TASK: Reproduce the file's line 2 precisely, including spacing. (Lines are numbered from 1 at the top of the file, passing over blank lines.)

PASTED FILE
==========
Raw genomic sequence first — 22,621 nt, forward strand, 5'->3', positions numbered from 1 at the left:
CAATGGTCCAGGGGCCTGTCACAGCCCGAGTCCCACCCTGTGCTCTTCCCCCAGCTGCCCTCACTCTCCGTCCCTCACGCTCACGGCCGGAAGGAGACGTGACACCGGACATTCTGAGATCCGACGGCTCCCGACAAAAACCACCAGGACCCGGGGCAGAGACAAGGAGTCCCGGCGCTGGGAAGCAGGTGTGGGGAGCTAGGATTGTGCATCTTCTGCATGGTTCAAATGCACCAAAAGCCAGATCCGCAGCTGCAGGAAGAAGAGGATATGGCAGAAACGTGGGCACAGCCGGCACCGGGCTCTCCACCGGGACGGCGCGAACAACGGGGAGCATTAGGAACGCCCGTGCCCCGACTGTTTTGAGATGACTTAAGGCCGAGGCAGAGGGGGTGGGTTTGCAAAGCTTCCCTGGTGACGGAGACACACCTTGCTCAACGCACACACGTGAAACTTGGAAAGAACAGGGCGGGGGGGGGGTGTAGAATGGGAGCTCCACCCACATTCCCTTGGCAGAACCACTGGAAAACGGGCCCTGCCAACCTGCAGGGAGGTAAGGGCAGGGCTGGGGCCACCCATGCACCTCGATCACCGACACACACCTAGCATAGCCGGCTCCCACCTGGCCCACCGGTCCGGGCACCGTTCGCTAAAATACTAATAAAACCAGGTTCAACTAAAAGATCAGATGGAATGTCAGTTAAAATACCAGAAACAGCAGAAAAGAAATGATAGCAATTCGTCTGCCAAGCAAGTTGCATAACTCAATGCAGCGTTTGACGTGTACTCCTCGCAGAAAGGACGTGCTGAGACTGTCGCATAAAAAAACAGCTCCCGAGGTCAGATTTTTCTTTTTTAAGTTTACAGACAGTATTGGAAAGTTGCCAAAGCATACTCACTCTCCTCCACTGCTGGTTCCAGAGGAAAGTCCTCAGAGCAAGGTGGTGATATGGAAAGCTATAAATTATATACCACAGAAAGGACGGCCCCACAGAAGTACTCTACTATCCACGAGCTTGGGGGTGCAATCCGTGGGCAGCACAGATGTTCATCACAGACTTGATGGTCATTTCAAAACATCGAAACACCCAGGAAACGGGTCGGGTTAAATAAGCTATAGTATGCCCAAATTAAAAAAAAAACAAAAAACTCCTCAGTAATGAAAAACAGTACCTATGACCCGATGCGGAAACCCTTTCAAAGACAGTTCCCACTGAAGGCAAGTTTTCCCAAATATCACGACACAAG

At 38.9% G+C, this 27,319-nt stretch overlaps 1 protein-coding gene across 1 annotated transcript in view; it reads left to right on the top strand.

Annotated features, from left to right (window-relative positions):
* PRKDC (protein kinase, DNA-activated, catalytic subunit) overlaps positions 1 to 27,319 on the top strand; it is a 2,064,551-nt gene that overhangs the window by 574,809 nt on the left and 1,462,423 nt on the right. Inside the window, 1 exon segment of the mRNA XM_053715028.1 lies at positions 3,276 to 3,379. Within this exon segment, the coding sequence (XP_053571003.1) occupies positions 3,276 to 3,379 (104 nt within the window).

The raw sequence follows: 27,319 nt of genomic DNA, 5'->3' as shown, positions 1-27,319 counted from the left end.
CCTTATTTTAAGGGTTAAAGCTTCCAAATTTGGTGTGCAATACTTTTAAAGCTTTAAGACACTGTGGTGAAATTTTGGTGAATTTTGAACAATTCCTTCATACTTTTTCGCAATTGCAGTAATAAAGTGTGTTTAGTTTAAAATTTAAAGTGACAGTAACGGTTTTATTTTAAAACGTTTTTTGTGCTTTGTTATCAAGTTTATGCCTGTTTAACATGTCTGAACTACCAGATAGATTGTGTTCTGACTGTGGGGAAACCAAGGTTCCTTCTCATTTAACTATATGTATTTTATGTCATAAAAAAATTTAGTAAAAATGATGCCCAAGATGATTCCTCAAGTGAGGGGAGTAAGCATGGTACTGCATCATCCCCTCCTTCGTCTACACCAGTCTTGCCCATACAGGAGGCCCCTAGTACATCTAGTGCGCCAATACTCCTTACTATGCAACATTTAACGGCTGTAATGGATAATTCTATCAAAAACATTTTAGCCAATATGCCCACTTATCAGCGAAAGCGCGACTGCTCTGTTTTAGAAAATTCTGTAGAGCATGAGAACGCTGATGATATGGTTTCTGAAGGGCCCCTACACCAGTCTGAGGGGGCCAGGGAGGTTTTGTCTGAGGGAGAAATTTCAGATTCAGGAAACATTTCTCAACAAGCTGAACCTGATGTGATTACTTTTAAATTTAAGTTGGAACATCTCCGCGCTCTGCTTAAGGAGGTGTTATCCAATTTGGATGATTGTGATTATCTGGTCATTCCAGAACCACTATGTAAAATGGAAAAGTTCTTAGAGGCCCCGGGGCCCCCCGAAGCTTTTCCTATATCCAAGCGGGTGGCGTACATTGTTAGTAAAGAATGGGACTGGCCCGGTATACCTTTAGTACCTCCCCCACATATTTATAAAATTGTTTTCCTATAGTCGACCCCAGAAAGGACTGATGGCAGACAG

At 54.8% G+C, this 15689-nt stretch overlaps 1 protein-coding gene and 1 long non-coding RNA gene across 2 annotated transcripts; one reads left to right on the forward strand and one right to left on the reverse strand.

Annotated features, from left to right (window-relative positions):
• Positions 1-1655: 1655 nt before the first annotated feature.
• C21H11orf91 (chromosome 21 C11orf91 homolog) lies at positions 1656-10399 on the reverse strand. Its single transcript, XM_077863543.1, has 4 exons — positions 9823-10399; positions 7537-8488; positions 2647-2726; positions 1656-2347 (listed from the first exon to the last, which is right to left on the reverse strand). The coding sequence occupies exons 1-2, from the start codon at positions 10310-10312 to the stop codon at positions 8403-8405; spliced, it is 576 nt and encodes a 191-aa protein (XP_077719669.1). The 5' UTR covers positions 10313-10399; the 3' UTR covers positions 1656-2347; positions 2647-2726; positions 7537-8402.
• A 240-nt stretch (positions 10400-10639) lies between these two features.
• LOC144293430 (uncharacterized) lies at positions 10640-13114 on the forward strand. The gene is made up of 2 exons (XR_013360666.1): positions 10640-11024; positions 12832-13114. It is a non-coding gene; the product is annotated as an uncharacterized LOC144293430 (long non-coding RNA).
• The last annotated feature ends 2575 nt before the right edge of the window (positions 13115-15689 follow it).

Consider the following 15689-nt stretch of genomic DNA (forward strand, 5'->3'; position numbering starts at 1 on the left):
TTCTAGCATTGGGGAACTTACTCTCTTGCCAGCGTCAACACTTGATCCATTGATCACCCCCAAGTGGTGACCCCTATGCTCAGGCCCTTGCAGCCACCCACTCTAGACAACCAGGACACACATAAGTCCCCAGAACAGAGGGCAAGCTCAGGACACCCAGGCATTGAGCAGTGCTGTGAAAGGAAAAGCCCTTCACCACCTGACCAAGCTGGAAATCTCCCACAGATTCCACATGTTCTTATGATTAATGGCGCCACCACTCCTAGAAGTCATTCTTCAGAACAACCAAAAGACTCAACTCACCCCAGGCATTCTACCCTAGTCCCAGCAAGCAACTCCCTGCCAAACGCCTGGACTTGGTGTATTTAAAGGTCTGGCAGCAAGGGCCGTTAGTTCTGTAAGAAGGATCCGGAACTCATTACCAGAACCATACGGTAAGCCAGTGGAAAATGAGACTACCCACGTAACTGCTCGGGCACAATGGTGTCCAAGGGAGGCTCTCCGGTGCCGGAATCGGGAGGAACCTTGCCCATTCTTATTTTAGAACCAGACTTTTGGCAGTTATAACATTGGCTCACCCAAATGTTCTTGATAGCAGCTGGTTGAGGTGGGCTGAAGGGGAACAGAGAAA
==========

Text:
CAATGGTCCAGGGGCCTGTCACAGCCCGAGTCCCACCCTGTGCTCTTCCCCCAGCTGCCCTCACTCTCCGTCCCTCACGCTCACGGCCGGAAGGAGACGTGACACCGGACATTCTGAGATCCGACGGCTCCCGACAAAAACCACCAGGACCCGGGGCAGAGACAAGGAGTCCCGGCGCTGGGAAGCAGGTGTGGGGAGCTAGGATTGTGCATCTTCTGCATGGTTCAAATGCACCAAAAGCCAGATCCGCAGCTGCAGGAAGAAGAGGATATGGCAGAAACGTGGGCACAGCCGGCACCGGGCTCTCCACCGGGACGGCGCGAACAACGGGGAGCATTAGGAACGCCCGTGCCCCGACTGTTTTGAGATGACTTAAGGCCGAGGCAGAGGGGGTGGGTTTGCAAAGCTTCCCTGGTGACGGAGACACACCTTGCTCAACGCACACACGTGAAACTTGGAAAGAACAGGGCGGGGGGGGGGTGTAGAATGGGAGCTCCACCCACATTCCCTTGGCAGAACCACTGGAAAACGGGCCCTGCCAACCTGCAGGGAGGTAAGGGCAGGGCTGGGGCCACCCATGCACCTCGATCACCGACACACACCTAGCATAGCCGGCTCCCACCTGGCCCACCGGTCCGGGCACCGTTCGCTAAAATACTAATAAAACCAGGTTCAACTAAAAGATCAGATGGAATGTCAGTTAAAATACCAGAAACAGCAGAAAAGAAATGATAGCAATTCGTCTGCCAAGCAAGTTGCATAACTCAATGCAGCGTTTGACGTGTACTCCTCGCAGAAAGGACGTGCTGAGACTGTCGCATAAAAAAACAGCTCCCGAGGTCAGATTTTTCTTTTTTAAGTTTACAGACAGTATTGGAAAGTTGCCAAAGCATACTCACTCTCCTCCACTGCTGGTTCCAGAGGAAAGTCCTCAGAGCAAGGTGGTGATATGGAAAGCTATAAATTATATACCACAGAAAGGACGGCCCCACAGAAGTACTCTACTATCCACGAGCTTGGGGGTGCAATCCGTGGGCAGCACAGATGTTCATCACAGACTTGATGGTCATTTCAAAACATCGAAACACCCAGGAAACGGGTCGGGTTAAATAAGCTATAGTATGCCCAAATTAAAAAAAAAACAAAAAACTCCTCAGTAATGAAAAACAGTACCTATGACCCGATGCGGAAACCCTTTCAAAGACAGTTCCCACTGAAGGCAAGTTTTCCCAAATATCACGACACAAG